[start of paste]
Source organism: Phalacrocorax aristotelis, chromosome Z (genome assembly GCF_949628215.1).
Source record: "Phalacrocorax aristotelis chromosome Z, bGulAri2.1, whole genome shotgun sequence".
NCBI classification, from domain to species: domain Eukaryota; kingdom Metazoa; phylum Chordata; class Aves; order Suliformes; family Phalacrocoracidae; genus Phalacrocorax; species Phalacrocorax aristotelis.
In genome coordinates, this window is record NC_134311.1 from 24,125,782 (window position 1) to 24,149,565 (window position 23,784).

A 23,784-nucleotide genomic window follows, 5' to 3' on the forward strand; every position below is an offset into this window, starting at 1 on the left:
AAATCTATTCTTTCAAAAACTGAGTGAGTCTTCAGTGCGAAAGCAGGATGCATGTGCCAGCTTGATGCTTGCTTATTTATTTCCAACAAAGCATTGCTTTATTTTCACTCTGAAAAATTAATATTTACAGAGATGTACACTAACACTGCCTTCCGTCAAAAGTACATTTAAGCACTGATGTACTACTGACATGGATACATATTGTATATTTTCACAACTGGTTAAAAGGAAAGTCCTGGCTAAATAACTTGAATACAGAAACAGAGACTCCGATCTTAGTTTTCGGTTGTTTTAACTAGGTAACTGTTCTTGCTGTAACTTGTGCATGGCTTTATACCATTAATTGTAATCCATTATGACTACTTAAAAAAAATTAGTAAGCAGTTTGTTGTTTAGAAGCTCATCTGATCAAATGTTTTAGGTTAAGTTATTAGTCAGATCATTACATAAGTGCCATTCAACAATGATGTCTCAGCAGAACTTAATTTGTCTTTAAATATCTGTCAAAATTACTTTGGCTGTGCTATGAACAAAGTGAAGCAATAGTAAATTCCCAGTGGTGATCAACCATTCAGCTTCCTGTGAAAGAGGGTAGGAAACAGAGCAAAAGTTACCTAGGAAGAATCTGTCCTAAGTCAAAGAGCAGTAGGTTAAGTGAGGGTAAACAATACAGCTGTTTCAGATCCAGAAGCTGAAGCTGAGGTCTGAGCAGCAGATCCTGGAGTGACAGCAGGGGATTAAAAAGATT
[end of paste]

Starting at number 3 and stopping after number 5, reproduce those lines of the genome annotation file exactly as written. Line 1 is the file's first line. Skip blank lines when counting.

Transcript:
NCBI classification, from domain to species: domain Eukaryota; kingdom Metazoa; phylum Chordata; class Aves; order Suliformes; family Phalacrocoracidae; genus Phalacrocorax; species Phalacrocorax aristotelis.
In genome coordinates, this window is record NC_134311.1 from 24,125,782 (window position 1) to 24,149,565 (window position 23,784).

A 23,784-nucleotide genomic window follows, 5' to 3' on the forward strand; every position below is an offset into this window, starting at 1 on the left: